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Drug prices go up during the pandemic and are the single largest threat to our healthcare system

According to a recent article in the Wall Street Journal, the pharmaceutical industry raised prices in the month of January at a rate below what has been common in recent years – 3.3% vs 5%+. While it at first appeared that this was somewhat good news, with a closer look, it became apparent that the “smaller increase” was applied to about 50% more drugs than at the last increase.

As consumers we are told that these price hikes – that consistently outpace inflation – are necessary to fund continued research and development. However, when you dig into the details you see that the net price of drugs for the manufacturers in many cases goes down and the increase primarily benefits pharmacy benefit mangers (PBM’s). 

Are PBM’s engaged in R&D? No. They negotiate directly (and in secret) with various players in the industry and are paid large rebates to place drugs favorably on the lists of covered drugs we call formularies.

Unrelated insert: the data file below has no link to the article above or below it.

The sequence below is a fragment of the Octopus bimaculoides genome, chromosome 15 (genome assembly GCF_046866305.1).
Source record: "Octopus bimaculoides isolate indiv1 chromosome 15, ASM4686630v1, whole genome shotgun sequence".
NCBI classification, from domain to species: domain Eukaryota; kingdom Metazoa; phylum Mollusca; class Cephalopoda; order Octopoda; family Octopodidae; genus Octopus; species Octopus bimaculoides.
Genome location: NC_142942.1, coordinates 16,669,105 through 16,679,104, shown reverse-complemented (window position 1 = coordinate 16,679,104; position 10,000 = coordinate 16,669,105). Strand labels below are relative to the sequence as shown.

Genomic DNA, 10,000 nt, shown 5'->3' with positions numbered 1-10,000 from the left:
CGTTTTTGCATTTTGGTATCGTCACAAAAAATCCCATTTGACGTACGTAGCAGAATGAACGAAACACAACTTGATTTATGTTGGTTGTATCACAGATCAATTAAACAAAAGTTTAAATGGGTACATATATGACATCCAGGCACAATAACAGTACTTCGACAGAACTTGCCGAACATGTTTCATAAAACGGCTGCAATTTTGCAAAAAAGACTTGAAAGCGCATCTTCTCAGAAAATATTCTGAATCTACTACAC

In the case of insulin, 60% of the total is this rebate ($300 of the $500 monthly cost). Does this somehow improve R&D?

This is the single largest threat to our healthcare system in the coming years and so far, we have not seen the political will to address it from either side of our system successfully.  It is time for some commonsense transparency in this huge sector of our economy. 

Fortunately, forward thinking employers do not have to wait for political action that may not arrive in time. They can engage the services of a transparent PBM now and cut the drug costs inside their health plan by as much as 50% lowering their overall healthcare spend by 10-20%. 

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